The other alternative, of course, is to find a place where the geography works with you. Also, those large armies depend heavily on oil at present time; which is a major problem if we have truly hit peak oil. The same thing that will eventually stop international shipping is the same thing that will eventually stop your large nations from existing at all.

And I don't quite get what basic freedoms such as freedom of speech or freedom of association have to do with climate.

Quite a bit- more than can be put into a JE. I suggest you study the lifestyle of the Inuit, the Bedouin, the Australian Aborigene, and the Kwakiutal for the answers to that question. They've each come up with a different set of rules that is carefully tuned through several millenia for a given climate.

Hot or cold, dry or wet, the climate isn't going to change my ability to speak, nor should it.

Absolutely it should if what you speak reduces the ability of the tribe to survive. It's all evolutionary- survival of the fittest. Your idea of a free society does not match that of the Bedouin Arab, nor that of the Inuit- but then again, their idea of a free society doesn't match yours too well either.

And, ofcourse, cultures which do not respect basic freedoms not only treat their own people in an inhumane manner, but are much more likely to come over and disturb your utopian society too.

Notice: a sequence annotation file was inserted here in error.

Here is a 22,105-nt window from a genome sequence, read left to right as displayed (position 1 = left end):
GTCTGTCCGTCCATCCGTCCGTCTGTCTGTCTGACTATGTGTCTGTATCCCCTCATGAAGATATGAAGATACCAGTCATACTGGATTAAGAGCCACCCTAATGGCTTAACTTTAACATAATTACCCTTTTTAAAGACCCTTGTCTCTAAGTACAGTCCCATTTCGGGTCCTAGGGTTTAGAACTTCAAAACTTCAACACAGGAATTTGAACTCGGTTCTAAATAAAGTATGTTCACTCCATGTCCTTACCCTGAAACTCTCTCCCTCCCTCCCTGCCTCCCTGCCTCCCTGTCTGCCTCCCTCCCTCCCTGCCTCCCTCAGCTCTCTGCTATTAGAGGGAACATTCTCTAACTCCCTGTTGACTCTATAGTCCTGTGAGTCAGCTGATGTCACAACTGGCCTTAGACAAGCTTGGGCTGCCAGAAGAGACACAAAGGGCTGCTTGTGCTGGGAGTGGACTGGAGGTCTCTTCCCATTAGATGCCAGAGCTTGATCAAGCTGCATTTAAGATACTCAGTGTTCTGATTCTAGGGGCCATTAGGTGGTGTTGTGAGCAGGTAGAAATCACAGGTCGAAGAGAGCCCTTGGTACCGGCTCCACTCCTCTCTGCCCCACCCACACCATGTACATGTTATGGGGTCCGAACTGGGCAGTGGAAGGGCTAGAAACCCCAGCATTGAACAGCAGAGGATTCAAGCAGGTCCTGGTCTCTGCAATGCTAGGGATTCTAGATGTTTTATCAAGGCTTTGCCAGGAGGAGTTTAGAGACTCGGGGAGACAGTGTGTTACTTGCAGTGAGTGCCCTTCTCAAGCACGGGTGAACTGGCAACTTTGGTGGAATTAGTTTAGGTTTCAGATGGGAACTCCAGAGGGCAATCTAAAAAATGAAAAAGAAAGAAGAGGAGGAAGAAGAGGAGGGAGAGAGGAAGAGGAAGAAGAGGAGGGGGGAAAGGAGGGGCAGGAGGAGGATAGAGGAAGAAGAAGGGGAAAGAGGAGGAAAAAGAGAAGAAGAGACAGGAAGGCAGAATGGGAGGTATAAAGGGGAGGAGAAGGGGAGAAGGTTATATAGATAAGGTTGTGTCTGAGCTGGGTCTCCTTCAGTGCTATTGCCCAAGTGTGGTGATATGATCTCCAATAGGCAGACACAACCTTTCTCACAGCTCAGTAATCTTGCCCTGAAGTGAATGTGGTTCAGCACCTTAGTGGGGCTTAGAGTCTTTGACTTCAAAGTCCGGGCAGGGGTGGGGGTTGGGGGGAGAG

Ah, but you see, what I'm going for isn't a utopian society- just an evolved one. And what constitutes "basic freedoms" is something entirely different in a desert dust storm or an arctic blizzard than it is in temperate zone America.

If the villiage next to yours beleives it's allright to kidnap and rape your daughter, I'm sure you won't just stand idly by and say "well, they have to define their own rights...".

Which brings us back to the defensible borders part....ideally, the person from the neighboring villiage should expect the death penalty for tresspassing in that situation.

Other than that, I find myself actually being quite attracted to your ideas. But I still think your monicker is totaly unsuitable :) There's verry little that's Marxist about you.

Well, maybe I can bring that back a bit. You see, Karl Marx was a plagerist- he and I get our ideas from the same basic place: The Christian Bible. Specifically the Book of Acts, chapters 4 & 5. The idea that the economy is in fact an artifact, an invention, no different than a wheel or a hammer- and that the economy should serve man, rather than man serving the economy. This differs from the classical capitalists, who believe that the economy is an abstract concept in it's own right that needs no engineering and will exist regardless of what we do in it's current shape.